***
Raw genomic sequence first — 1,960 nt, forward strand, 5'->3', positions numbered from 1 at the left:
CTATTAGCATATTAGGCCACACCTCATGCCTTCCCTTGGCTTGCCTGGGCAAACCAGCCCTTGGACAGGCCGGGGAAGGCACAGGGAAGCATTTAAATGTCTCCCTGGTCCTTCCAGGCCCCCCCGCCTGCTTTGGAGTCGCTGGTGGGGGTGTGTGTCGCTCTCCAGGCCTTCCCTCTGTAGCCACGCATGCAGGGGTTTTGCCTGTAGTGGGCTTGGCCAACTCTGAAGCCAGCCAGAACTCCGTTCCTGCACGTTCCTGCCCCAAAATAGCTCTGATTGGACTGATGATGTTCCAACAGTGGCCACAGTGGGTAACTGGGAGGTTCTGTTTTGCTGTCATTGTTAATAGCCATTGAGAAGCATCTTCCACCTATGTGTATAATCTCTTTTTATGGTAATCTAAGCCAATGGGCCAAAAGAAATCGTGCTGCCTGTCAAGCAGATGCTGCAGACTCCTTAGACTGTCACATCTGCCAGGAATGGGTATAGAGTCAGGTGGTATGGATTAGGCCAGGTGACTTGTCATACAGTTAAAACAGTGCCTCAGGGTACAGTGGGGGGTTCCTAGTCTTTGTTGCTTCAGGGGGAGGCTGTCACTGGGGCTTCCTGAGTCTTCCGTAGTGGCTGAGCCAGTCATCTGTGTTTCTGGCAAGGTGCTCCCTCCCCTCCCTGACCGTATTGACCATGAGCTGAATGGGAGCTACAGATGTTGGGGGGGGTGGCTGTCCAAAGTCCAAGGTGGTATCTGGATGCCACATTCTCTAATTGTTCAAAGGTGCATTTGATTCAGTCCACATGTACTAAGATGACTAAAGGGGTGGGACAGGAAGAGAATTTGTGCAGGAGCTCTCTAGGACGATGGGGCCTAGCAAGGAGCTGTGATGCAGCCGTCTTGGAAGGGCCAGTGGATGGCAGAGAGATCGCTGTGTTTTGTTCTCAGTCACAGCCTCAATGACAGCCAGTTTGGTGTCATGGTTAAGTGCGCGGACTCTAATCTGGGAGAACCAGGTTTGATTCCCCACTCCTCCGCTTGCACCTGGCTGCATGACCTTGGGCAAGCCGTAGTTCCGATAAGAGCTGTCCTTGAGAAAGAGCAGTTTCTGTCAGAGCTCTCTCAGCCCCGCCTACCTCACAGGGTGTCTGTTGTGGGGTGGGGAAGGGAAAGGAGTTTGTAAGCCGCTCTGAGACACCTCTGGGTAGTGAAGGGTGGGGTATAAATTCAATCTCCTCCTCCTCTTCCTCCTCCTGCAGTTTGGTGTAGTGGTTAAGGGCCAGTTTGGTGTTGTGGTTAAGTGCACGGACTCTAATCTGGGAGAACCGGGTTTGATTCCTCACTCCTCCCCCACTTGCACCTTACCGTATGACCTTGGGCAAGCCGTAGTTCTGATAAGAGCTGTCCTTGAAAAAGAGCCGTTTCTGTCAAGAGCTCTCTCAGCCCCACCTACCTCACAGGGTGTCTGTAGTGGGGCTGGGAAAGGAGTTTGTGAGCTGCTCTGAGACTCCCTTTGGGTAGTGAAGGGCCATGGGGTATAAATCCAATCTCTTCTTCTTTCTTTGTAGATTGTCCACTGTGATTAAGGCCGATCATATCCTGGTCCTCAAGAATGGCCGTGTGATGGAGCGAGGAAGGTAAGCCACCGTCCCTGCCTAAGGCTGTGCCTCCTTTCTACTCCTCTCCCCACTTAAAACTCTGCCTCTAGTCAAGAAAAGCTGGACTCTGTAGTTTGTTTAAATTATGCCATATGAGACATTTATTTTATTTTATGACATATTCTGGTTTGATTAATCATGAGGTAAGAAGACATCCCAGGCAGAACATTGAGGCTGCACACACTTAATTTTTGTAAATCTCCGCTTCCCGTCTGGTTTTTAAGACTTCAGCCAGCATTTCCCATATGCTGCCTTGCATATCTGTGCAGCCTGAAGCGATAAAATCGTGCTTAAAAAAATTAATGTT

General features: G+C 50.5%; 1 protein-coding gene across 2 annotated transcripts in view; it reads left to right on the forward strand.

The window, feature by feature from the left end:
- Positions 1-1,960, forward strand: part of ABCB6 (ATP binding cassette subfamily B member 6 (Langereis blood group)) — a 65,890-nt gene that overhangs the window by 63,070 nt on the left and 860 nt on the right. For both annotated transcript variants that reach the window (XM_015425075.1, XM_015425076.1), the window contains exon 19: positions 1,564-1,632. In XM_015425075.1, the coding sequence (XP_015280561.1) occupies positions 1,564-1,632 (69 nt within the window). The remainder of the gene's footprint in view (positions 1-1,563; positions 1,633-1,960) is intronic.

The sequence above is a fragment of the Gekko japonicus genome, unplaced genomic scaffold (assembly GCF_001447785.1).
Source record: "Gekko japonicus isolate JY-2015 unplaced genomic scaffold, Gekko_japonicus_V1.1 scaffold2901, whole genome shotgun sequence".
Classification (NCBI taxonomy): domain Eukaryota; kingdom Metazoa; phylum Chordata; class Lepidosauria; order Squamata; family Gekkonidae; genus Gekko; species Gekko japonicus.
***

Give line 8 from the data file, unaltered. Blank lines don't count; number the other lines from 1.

Classification (NCBI taxonomy): domain Eukaryota; kingdom Metazoa; phylum Chordata; class Lepidosauria; order Squamata; family Gekkonidae; genus Gekko; species Gekko japonicus.